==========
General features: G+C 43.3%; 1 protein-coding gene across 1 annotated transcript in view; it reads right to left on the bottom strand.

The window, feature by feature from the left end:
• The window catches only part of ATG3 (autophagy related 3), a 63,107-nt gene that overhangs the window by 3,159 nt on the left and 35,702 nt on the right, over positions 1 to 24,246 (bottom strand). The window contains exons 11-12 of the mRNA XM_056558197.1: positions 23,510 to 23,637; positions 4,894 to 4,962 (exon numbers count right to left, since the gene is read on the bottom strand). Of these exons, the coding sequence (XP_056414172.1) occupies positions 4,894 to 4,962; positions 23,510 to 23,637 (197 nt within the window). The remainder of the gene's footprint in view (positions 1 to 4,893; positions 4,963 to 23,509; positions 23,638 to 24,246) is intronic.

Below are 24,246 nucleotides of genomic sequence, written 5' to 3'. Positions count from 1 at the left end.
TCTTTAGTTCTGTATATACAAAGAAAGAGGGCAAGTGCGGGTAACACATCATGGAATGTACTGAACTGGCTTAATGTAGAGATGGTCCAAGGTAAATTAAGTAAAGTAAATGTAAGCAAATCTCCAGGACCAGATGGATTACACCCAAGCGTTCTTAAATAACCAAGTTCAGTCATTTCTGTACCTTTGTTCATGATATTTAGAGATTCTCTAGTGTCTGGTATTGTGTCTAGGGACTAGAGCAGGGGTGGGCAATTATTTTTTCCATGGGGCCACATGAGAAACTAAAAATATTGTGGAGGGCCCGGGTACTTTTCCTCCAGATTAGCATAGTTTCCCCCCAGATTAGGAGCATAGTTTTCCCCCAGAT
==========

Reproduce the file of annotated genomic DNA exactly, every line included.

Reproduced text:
General features: G+C 43.3%; 1 protein-coding gene across 1 annotated transcript in view; it reads right to left on the bottom strand.

The window, feature by feature from the left end:
• The window catches only part of ATG3 (autophagy related 3), a 63,107-nt gene that overhangs the window by 3,159 nt on the left and 35,702 nt on the right, over positions 1 to 24,246 (bottom strand). The window contains exons 11-12 of the mRNA XM_056558197.1: positions 23,510 to 23,637; positions 4,894 to 4,962 (exon numbers count right to left, since the gene is read on the bottom strand). Of these exons, the coding sequence (XP_056414172.1) occupies positions 4,894 to 4,962; positions 23,510 to 23,637 (197 nt within the window). The remainder of the gene's footprint in view (positions 1 to 4,893; positions 4,963 to 23,509; positions 23,638 to 24,246) is intronic.

Below are 24,246 nucleotides of genomic sequence, written 5' to 3'. Positions count from 1 at the left end.
TCTTTAGTTCTGTATATACAAAGAAAGAGGGCAAGTGCGGGTAACACATCATGGAATGTACTGAACTGGCTTAATGTAGAGATGGTCCAAGGTAAATTAAGTAAAGTAAATGTAAGCAAATCTCCAGGACCAGATGGATTACACCCAAGCGTTCTTAAATAACCAAGTTCAGTCATTTCTGTACCTTTGTTCATGATATTTAGAGATTCTCTAGTGTCTGGTATTGTGTCTAGGGACTAGAGCAGGGGTGGGCAATTATTTTTTCCATGGGGCCACATGAGAAACTAAAAATATTGTGGAGGGCCCGGGTACTTTTCCTCCAGATTAGCATAGTTTCCCCCCAGATTAGGAGCATAGTTTTCCCCCAGAT